This time, they lost one of their own.
While searching for a downed flier in the snow-covered wilderness of the Angeles National Forest on Saturday, the Civil Air Patrol lost a crew in an accident just as sudden and tragic as the hundreds of aircraft crashes it searches for every year.
The unpaid civilian volunteers of this search-and-rescue arm of the Air Force fly in the most dangerous of circumstances--low, slow and typically over treacherous mountains in threatening weather.
On Saturday, that combination turned deadly as a Cessna 182 carrying pilot Robert A. Leman and observers Brian Perkin and James C. Spadafore, crashed on the rugged slopes of Mt. Baldy, killing all aboard.
Worsening weather forced the CAP aircraft out of the air, and on Sunday morning the Sheriff's Department located the wreck. And as the harsh weekend weather cleared to blue skies Monday, officials were able to remove the bodies. Just why the plane crashed is still under investigation.
It's been 12 years and thousands of missions since the Civil Air Patrol lost one of its crews in an air crash, and members of this quasi-military unit are taking the loss of the three members hard.
"We never expect this," said Patrol Chaplin Dan Dyer. "It's like losing part of your family."
In the search-and-rescue trade, you deal with someone's tragedy on just about every mission, added Col. Sydney Wolfe. "But it's not normally our own," said Wolfe, based in San Jose where the ill-fated flight originated. "A lot of us are in shock, disbelief. We just don't understand it."
The Civil Air Patrol is kind of a flying Red Cross, a Salvation Army in the sky that searches for lost aircraft, lends a hand in all sorts of natural disasters and provides training for youth.
The patrol--founded in 1941, just days before the bombing of Pearl Harbor--is the civilian auxiliary of the Air Force.
It's primary purpose is to lead missions to find missing aircraft and rescue survivors. In California alone last year it mounted more than 360 missions, making it the busiest of the 50 state organizations, or wings as they are known. Nationally, the CAP handles thousands of aerial missions each year.
The pilots and observers are all volunteers. About half of patrol members are pilots, but they all love aircraft and flying.
"It's the mystery of flying that has been felt since Kitty Hawk," said Capt. Wyn Selwyn, a member of the Francis Gary Powers Squadron based in Lancaster.
The roster of members is diverse, from truck drivers and clerks to doctors, academics and housewives. Many are retired, and many are veterans who like staying close to a military organization, said California Wing Commander Angelo Porco.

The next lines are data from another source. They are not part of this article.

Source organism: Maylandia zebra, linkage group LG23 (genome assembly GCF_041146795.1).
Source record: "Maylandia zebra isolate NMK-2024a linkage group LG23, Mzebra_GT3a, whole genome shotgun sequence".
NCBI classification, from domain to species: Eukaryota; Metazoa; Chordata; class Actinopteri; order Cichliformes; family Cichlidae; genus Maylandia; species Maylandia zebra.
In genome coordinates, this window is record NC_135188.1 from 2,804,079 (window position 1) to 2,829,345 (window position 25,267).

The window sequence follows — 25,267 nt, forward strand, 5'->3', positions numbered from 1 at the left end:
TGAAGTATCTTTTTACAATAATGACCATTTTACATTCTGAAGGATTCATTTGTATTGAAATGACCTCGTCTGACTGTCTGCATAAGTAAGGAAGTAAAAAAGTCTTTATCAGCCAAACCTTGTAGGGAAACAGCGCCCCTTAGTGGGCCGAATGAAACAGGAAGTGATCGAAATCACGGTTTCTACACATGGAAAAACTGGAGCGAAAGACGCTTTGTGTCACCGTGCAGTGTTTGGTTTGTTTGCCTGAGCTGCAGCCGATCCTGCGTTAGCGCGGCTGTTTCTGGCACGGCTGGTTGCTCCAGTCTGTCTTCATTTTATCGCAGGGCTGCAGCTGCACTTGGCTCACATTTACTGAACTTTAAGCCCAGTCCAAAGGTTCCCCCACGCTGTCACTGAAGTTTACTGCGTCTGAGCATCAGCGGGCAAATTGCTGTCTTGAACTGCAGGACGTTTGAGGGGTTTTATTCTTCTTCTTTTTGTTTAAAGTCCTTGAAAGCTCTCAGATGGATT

Most use their own aircraft without any reimbursement beyond a token payment for fuel. In California, there are more than 4,000 active members who supply several hundred private aircraft.
The CAP also owns and operates 27 small, single-engine, fixed-wing aircraft funded by grants from the Air Force.
These slow, propeller-driven aircraft are better suited for search efforts than the faster, state-of-the-art Air Force jets, because they can get closer to the ground and allow their binocular-wearing observers to take a longer look. "It's low, slow and dangerous," said Porco, noting that in searches, the aircraft are often just 500 feet above ground.
After last year's Northridge earthquake, the Civil Air Patrol used its crews and available aircraft to ferry public officials to disaster sites for inspections. The patrol also helped police and firefighters commute by air to affected areas in Los Angeles from their homes in far flung areas such as the Antelope Valley.
Sometimes, missions are more terrestrial. "After last year's earthquake, we flew forklifts and skip-loaders," to help in relief efforts, Porco said.
CAP members also are trained in land-rescue techniques and are often called on to help in wilderness searches. On Sunday, CAP members were among the 30 rescuers racing overland to the crash site hoping to find the three crew members still alive.
Such missions are mounted like any other complex military operation, said Selwyn, who first joined CAP in 1948 as a cadet.
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The Patrol (Southland Edition, A22)
The Civil Air Patrol is the civilian auxiliary of the Air Force that is chartered primarily to lead air search-and-rescue efforts and provide other emergency services. Its members are unpaid civilians.
* Formed: 1941
* Number of members: 4,000 statewide
* Pay: None. All members are volunteers, many of whom use their own aircraft.
* Background: Nearly half are trained pilots, and many are military veterans.
* Craft: The CAP has several hundred planes at its disposal, including 27 funded by the Air Force.
* Missions: More than 360 missions statewide last year, including relief efforts after the Northridge earthquake.